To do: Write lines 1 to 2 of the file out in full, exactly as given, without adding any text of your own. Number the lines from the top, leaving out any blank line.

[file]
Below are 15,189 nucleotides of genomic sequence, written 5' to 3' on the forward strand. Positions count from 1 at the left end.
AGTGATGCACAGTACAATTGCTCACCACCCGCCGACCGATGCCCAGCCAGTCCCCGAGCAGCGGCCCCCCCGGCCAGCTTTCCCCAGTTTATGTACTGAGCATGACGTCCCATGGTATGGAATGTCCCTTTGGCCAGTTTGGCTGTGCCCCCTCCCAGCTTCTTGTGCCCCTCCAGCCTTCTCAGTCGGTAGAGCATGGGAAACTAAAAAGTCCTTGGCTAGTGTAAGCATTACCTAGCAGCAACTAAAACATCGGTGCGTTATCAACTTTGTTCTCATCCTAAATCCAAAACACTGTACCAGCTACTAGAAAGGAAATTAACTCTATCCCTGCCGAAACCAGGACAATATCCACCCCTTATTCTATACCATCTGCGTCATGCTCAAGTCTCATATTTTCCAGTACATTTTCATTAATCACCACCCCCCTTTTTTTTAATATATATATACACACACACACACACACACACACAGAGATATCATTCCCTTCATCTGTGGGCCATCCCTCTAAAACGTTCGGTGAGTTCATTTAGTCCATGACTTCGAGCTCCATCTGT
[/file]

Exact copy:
Below are 15,189 nucleotides of genomic sequence, written 5' to 3' on the forward strand. Positions count from 1 at the left end.
AGTGATGCACAGTACAATTGCTCACCACCCGCCGACCGATGCCCAGCCAGTCCCCGAGCAGCGGCCCCCCCGGCCAGCTTTCCCCAGTTTATGTACTGAGCATGACGTCCCATGGTATGGAATGTCCCTTTGGCCAGTTTGGCTGTGCCCCCTCCCAGCTTCTTGTGCCCCTCCAGCCTTCTCAGTCGGTAGAGCATGGGAAACTAAAAAGTCCTTGGCTAGTGTAAGCATTACCTAGCAGCAACTAAAACATCGGTGCGTTATCAACTTTGTTCTCATCCTAAATCCAAAACACTGTACCAGCTACTAGAAAGGAAATTAACTCTATCCCTGCCGAAACCAGGACAATATCCACCCCTTATTCTATACCATCTGCGTCATGCTCAAGTCTCATATTTTCCAGTACATTTTCATTAATCACCACCCCCCTTTTTTTTAATATATATATACACACACACACACACACACACACAGAGATATCATTCCCTTCATCTGTGGGCCATCCCTCTAAAACGTTCGGTGAGTTCATTTAGTCCATGACTTCGAGCTCCATCTGT